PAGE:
The United States have different rules about exactly how one obtains an engineering license, but the general process is the FE exam, a few years of work, and the PE exam. Suppose one then wishes to practice engineering in Germany. What are the legal requirements for doing so?

  • $\begingroup$ I'm not sure if the site is more about the actual practice of engineering, or all things including governance of engineering standards... Personally I would think this more of a legal question, or what they used to term "too localized." But I may be mistaken in this thought. $\endgroup$
    – JYelton
    Commented Jan 20, 2015 at 22:55
  • 4
    $\begingroup$ @JYelton Absolutely, this site should include the governance of engineering standards. This isn't just an applied site. A big part of this site (if we do it right) will include all the issues of great interest to the professional engineering associations. I'm hoping that these professional organizations will become a big part of this site and they are very involved in the legal and professional-values aspects of engineering disciplines. They should be a most welcomed part of this site. $\endgroup$ Commented Jan 21, 2015 at 2:09
  • $\begingroup$ Do you want to practice on your own, or find employment as an engineer? $\endgroup$
    – mart
    Commented Jan 21, 2015 at 6:59
  • $\begingroup$ Employment was the main concern. $\endgroup$ Commented Feb 3, 2015 at 17:10

2 Answers 2


Unlike within the United States and the PE license, it doesn't appear that it's possible to receive an EUR ING license by direct comity. EU Engineering licensing is handled by FEANI, and on their EUR ING page they state:

Application is open only to individuals if they are members of an engineering association represented in FEANI through a National Member

But it may be possible to join one of the German FEANI members and see if they can support a reciprocity or comity process.1

1There are other member organization in other countries, but your question specifically mentioned Germany.

Digging a bit deeper, it does appear that there may be limited cases where an EUR ING will be awarded based upon sufficient experience as a professional engineer. Take a look through the FEANI EUR ING guide, in particular Section 5 which details the minimum requirements. Most of the cases cover qualifications based upon an education received within an FEANI member country. Section 5.4b deals with special circumstances and provides the potential pathway that you could receive an EUR ING license.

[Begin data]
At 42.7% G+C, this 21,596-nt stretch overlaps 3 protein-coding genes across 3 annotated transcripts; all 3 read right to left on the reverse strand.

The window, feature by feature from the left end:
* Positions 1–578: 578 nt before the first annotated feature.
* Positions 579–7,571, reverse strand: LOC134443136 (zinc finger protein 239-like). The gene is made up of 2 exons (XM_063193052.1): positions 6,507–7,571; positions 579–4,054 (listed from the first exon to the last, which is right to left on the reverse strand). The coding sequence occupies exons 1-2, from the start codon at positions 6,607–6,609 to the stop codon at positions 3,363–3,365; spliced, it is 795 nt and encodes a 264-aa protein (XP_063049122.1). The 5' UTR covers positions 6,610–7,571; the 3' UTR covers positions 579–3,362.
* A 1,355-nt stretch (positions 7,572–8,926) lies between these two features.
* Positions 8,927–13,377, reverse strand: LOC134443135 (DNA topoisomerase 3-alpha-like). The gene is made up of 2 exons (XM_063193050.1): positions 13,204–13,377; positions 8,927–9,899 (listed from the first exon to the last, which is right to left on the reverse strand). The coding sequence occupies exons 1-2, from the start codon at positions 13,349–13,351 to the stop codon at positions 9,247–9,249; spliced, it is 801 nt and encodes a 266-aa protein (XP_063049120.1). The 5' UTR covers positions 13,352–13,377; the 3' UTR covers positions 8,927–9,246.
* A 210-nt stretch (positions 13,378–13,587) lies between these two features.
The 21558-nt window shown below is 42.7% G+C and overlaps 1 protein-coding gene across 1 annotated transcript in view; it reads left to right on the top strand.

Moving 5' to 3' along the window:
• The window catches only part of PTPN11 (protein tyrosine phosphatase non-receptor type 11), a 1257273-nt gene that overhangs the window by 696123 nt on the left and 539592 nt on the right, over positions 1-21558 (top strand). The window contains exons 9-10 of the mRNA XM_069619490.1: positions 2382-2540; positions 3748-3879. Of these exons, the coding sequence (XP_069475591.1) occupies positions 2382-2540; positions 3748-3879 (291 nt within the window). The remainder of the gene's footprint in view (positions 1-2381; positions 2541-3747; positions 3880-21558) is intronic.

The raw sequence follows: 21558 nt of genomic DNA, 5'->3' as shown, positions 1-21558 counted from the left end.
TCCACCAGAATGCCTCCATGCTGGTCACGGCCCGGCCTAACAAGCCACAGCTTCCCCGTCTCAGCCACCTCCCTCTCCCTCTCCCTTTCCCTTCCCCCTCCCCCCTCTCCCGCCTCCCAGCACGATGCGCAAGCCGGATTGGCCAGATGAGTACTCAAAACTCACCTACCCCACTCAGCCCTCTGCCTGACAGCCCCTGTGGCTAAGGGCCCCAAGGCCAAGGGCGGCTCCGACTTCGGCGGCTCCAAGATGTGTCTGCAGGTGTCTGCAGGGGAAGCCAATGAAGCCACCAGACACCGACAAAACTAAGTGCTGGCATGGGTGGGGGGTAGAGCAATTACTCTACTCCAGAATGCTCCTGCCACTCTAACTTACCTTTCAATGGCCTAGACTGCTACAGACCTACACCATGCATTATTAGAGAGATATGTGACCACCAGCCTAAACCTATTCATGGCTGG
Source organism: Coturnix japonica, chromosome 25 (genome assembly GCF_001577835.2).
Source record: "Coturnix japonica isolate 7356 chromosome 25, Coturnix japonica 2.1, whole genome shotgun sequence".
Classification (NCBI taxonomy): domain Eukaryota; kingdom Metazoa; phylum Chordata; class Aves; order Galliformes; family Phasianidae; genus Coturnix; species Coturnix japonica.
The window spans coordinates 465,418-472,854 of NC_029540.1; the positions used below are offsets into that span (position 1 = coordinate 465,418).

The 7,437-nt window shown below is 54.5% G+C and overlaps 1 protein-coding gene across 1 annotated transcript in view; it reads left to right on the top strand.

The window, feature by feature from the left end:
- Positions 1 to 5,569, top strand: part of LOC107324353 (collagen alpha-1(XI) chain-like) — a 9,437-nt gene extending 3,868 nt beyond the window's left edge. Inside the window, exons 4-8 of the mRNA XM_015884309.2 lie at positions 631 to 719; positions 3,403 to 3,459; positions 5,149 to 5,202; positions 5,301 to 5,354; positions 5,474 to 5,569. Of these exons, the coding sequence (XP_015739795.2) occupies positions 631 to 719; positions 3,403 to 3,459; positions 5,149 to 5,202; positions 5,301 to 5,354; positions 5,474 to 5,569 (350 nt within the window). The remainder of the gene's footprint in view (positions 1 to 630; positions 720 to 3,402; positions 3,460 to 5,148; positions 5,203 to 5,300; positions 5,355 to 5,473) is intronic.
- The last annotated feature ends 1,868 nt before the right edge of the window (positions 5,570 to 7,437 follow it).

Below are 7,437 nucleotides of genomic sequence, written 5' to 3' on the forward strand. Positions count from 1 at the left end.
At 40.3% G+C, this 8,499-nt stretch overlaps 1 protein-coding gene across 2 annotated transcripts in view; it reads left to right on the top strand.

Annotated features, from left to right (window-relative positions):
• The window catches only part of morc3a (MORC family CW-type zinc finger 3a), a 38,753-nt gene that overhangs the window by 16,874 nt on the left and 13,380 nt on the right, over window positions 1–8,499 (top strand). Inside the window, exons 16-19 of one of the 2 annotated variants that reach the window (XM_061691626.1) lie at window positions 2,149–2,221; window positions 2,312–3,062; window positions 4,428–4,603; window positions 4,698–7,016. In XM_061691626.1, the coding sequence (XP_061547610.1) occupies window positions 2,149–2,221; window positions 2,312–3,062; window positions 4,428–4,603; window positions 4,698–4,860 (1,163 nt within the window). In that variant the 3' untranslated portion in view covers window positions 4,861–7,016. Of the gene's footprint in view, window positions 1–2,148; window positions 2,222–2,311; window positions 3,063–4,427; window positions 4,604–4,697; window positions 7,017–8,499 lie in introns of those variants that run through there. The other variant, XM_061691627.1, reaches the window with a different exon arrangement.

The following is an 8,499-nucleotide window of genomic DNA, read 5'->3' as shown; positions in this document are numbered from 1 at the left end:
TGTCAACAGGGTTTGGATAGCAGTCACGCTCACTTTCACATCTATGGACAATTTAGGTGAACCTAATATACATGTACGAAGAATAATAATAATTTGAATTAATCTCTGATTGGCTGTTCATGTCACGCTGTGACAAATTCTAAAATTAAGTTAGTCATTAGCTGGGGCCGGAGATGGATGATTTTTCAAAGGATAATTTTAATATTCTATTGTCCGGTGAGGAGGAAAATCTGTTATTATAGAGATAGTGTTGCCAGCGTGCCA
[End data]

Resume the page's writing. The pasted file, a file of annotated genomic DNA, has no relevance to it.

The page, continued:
Nevertheless it is possible to consider such alternative routes. Very strict procedures, however, have then to be followed, (see 7.1), and the applicant must have at least 15 years of Professional Engineering Experience recognized by FEANI.

So it does appear to be possible, but again, it's not as simple as the comity process within the United States.


Take all this with a grain of salt. I work in Germany as an engineer and don't have any special license sides my degree, but I'm employed and your situation may be different.

Generally, engineer is a free profession in Germany. This means, if you are an engineer (have an engineering degree from a university or a university of applied science), you can freelance as an engineer. Each state has an Ingenieurgesetz that states how to handle foreign degrees. Mostly, if the degree is equivalent (Master/BA of engineering) you can request the right to call yourself an engineer (But I don't know yet where).

Additionally, I think for certain tasks in civil engineering you have to be part of an engineering association.

Lastly, if you work with a company, you generally don't need a special license (for example to sign of plans)

  • $\begingroup$ Engineering work in North America is similar, and you need to have at least 3 years of work experience before you can apply for a professional engineer license. I believe the OP was looking to see if there was any form of reciprocity regarding professional licensing. $\endgroup$
    – user16
    Commented Jan 21, 2015 at 14:51
  • 1
    $\begingroup$ I think we need to know what the OP wants to do $\endgroup$
    – mart
    Commented Jan 21, 2015 at 15:22

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